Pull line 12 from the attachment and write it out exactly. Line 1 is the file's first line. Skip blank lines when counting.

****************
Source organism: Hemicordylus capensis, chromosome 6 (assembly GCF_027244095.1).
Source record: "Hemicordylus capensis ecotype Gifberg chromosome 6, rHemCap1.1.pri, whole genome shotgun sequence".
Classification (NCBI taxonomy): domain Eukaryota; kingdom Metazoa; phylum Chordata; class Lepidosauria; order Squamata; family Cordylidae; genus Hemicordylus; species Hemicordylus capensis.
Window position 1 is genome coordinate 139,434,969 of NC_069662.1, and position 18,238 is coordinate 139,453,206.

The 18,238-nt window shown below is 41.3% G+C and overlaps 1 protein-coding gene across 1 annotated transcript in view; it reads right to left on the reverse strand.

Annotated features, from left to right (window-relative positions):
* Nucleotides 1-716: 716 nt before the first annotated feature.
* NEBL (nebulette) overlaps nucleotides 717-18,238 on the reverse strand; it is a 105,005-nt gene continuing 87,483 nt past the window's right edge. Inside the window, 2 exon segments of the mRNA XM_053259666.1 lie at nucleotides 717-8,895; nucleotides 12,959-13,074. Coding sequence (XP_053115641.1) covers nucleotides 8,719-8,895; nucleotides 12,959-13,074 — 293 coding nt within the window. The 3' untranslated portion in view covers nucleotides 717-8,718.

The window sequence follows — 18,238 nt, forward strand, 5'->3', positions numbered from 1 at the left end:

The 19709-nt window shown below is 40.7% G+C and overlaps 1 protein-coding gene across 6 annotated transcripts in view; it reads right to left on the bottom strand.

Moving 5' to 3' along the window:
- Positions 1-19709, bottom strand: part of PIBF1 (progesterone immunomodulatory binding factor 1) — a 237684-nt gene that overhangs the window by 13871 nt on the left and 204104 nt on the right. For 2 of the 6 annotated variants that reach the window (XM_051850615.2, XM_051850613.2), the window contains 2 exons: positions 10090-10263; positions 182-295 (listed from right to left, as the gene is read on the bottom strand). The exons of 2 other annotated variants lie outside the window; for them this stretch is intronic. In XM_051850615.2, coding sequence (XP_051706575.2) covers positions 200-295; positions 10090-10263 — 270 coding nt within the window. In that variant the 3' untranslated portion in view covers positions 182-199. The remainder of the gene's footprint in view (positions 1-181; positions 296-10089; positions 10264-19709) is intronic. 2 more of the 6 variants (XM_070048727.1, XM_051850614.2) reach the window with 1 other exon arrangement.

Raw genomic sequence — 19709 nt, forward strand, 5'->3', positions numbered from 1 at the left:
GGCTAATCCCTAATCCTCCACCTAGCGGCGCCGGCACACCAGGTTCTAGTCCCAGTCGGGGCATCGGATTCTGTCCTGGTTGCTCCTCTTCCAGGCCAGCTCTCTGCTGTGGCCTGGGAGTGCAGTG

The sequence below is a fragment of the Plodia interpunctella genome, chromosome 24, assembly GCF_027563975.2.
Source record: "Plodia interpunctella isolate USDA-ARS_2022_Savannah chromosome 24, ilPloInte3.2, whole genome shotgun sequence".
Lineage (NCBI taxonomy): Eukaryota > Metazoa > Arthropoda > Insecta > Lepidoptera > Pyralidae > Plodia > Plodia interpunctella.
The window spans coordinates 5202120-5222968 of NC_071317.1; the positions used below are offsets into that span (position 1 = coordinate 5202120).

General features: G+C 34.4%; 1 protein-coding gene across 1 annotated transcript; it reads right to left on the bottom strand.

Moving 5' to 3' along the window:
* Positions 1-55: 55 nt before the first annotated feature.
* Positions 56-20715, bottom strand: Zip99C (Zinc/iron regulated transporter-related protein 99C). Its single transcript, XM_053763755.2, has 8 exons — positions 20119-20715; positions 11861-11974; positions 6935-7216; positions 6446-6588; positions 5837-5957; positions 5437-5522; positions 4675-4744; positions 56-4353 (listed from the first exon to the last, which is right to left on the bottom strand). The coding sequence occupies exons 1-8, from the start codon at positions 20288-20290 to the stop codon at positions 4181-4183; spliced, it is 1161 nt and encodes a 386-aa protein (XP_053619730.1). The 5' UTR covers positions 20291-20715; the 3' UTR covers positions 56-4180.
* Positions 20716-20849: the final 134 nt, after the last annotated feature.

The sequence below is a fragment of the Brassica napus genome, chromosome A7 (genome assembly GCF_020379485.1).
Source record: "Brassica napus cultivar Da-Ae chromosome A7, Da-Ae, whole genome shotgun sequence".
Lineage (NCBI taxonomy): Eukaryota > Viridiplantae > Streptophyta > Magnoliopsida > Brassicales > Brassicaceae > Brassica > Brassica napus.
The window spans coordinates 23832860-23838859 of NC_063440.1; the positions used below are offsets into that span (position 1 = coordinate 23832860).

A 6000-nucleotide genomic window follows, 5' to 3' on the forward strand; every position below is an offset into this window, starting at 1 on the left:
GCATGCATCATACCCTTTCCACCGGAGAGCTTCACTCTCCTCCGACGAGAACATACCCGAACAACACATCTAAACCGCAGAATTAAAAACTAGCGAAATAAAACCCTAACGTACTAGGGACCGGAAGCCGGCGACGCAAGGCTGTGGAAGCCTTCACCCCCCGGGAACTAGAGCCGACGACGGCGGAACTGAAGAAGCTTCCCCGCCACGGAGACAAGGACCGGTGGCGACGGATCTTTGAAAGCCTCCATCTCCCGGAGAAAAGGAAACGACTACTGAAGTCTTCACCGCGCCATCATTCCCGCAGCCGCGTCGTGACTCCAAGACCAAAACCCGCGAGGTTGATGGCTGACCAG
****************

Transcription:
- Positions 1-19709, bottom strand: part of PIBF1 (progesterone immunomodulatory binding factor 1) — a 237684-nt gene that overhangs the window by 13871 nt on the left and 204104 nt on the right. For 2 of the 6 annotated variants that reach the window (XM_051850615.2, XM_051850613.2), the window contains 2 exons: positions 10090-10263; positions 182-295 (listed from right to left, as the gene is read on the bottom strand). The exons of 2 other annotated variants lie outside the window; for them this stretch is intronic. In XM_051850615.2, coding sequence (XP_051706575.2) covers positions 200-295; positions 10090-10263 — 270 coding nt within the window. In that variant the 3' untranslated portion in view covers positions 182-199. The remainder of the gene's footprint in view (positions 1-181; positions 296-10089; positions 10264-19709) is intronic. 2 more of the 6 variants (XM_070048727.1, XM_051850614.2) reach the window with 1 other exon arrangement.